A New Writing Territory

At school I am part of a student leadership group that is concerned with how we rest, wrestle, and play with God. This year in our meetings we are trying something new. As we rotate through meetings, we are all bringing a devotional. Today is my turn to bring a devotional, and in the spirit of trying something new, I tried to write my own. We are currently planning a vespers service on marking moments, making memories, and finding a point of locatedness. Hiking and climbing for me is one way in which I find a sense of marking moments, and being located.


Cairns: A Journey of Faith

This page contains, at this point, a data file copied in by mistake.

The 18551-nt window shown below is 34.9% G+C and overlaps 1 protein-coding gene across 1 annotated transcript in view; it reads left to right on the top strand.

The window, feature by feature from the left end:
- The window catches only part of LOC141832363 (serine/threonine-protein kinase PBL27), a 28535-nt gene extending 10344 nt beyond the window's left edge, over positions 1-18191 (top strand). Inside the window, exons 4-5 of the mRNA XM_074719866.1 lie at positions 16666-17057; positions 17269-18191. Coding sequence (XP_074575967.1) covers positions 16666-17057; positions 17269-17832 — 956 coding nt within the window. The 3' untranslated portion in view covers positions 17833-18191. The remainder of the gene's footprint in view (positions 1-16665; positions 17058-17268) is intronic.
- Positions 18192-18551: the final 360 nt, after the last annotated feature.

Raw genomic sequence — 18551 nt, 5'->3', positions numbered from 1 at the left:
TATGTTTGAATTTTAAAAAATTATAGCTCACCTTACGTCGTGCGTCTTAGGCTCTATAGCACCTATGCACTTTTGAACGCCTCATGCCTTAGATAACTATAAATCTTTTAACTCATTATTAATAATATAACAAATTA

Throughout our life we come across markers, which serve as anchors. Cairns not only help us to know where we are going, but also to remind us where we have come from. Our lives have been described as paths, and climbing a mountain feels like it parallels with our spiritual journeys. Like a mountain, our journey towards God may look different depending on which trail one chooses. They may not have the same terrain, but they all lead to the summit. We choose our path partly on faith, and also by looking at maps. An important thing to consider about maps is that the map is only as good as the mapmaker. The Bible, and the Holy Spirit serve as a map, directed by God, one’s ultimate mapmaker. Inevitably, one must make several decisions on a trail. Left, right, continue, or descend. Not only is it important to follow the cairns that God has laid for us, but also for us to mark where we have come from. Our cairns serve us as anchors; a place we can look back and remember that God has met me here. Whether God has answered prayer, whispered in your ear, or even blessed you with a miracle. Along the way, one may encounter inclement weather. Rain, fog, snow, and fading light can make it difficult to locate the next cairn. On a mountain trail, faith tells us that many have climbed this path before us. When the path seems unclear, our faith in God tells us that there have been many cairns before, there must be one ahead. The summit will not look like the valley, the path will be windy, sometimes terrain will be difficult, and the weather unpredictable. Take a moment to wonder, which summit are you climbing to? Who is your mapmaker? And how will you mark your path, so that when you start to stray, or the next marker is unclear, you can find your way back?



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